Ant venoms contain vertebrate-selective pain-causing sodium channel toxins


Nature communications


Robinson, S. D., Deuis, J. R., Touchard, A., Keramidas, A., Mueller, A., Schroeder, C. I., Barassé, V., Walker, A. A., Brinkwirth, N., Jami, S., Bonnafé, E., Treilhou, M., Undheim, E. A. B., Schmidt, J. O., King, G. F., & Vetter, I. (2023). Ant venoms contain vertebrate-selective pain-causing sodium channel toxins. Nature Communications, 14(1).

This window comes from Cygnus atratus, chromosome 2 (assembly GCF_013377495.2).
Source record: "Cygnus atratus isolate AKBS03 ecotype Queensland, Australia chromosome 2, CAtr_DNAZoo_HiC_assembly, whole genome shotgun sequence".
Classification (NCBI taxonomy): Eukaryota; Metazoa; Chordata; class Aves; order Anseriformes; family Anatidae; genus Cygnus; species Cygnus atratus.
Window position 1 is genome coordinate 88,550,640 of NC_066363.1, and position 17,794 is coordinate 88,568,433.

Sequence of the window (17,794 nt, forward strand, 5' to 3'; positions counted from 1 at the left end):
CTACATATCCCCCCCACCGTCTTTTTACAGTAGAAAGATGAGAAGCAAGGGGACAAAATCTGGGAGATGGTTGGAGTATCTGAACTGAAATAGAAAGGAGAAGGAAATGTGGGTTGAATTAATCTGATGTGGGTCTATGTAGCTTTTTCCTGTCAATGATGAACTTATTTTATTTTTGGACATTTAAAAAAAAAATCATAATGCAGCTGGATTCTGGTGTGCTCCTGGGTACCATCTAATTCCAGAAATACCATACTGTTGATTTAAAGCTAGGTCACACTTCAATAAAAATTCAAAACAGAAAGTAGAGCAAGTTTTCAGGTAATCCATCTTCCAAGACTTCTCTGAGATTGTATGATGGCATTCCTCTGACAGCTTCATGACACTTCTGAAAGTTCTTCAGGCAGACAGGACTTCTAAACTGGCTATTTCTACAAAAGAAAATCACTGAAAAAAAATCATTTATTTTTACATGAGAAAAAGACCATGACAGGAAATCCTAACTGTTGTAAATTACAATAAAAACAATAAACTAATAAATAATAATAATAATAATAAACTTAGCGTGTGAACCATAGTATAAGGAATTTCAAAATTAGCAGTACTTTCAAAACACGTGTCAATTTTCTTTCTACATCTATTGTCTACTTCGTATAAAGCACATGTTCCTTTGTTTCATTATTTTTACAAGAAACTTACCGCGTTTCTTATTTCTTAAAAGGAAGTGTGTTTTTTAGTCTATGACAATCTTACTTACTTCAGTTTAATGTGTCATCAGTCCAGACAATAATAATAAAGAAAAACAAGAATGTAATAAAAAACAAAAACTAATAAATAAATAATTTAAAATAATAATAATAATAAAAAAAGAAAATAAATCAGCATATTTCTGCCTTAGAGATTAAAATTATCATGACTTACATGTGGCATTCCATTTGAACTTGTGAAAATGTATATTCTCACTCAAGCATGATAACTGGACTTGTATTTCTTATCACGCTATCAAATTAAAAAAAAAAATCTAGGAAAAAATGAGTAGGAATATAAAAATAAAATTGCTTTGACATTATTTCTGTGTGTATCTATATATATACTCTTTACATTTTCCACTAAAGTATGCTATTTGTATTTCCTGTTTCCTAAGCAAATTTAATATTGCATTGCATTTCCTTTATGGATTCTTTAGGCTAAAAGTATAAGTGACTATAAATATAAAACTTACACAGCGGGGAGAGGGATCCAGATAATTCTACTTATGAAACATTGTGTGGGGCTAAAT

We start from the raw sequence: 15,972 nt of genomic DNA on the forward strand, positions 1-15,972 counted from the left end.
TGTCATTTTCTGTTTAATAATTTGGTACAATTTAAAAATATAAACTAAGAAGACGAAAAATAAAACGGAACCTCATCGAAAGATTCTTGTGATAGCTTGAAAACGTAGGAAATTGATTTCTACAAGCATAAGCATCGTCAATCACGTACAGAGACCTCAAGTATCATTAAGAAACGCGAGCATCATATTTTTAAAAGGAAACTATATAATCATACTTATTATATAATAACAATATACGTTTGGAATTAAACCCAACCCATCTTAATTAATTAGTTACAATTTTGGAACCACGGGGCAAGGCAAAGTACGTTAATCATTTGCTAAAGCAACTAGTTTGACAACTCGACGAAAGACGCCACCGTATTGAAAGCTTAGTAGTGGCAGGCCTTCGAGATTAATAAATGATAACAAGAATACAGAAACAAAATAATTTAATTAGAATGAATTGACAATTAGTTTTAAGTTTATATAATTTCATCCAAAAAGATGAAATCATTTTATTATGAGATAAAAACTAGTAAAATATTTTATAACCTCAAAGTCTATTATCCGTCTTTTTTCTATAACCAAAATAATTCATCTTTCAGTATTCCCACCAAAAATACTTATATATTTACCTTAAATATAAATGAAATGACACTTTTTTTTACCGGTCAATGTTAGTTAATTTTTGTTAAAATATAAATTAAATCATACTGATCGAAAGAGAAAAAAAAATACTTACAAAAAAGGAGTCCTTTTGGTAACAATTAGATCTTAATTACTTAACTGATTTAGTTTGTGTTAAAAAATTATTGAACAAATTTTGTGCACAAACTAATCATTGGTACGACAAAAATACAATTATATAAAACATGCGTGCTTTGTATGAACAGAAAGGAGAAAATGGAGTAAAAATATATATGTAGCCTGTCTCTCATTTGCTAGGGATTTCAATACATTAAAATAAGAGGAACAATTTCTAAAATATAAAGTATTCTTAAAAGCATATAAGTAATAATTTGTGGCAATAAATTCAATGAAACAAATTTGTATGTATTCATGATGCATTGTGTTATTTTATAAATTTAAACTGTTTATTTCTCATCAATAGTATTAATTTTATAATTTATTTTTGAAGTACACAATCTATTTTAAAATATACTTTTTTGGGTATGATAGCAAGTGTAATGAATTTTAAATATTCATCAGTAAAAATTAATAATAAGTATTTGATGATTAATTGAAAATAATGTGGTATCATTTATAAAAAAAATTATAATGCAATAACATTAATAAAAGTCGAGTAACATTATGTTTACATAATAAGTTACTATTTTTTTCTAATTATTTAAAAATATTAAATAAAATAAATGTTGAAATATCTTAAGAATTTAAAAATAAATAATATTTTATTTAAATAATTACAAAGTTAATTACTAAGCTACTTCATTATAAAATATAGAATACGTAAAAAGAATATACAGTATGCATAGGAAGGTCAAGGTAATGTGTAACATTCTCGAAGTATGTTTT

Stings of certain ant species (Hymenoptera: Formicidae) can cause intense, long-lasting nociception. Here we show that the major contributors to these symptoms are venom peptides that modulate the activity of voltage-gated sodium (NaV) channels, reducing their voltage threshold for activation and inhibiting channel inactivation. These peptide toxins are likely vertebrate-selective, consistent with a primarily defensive function. They emerged early in the Formicidae lineage and may have been a pivotal factor in the expansion of ants.

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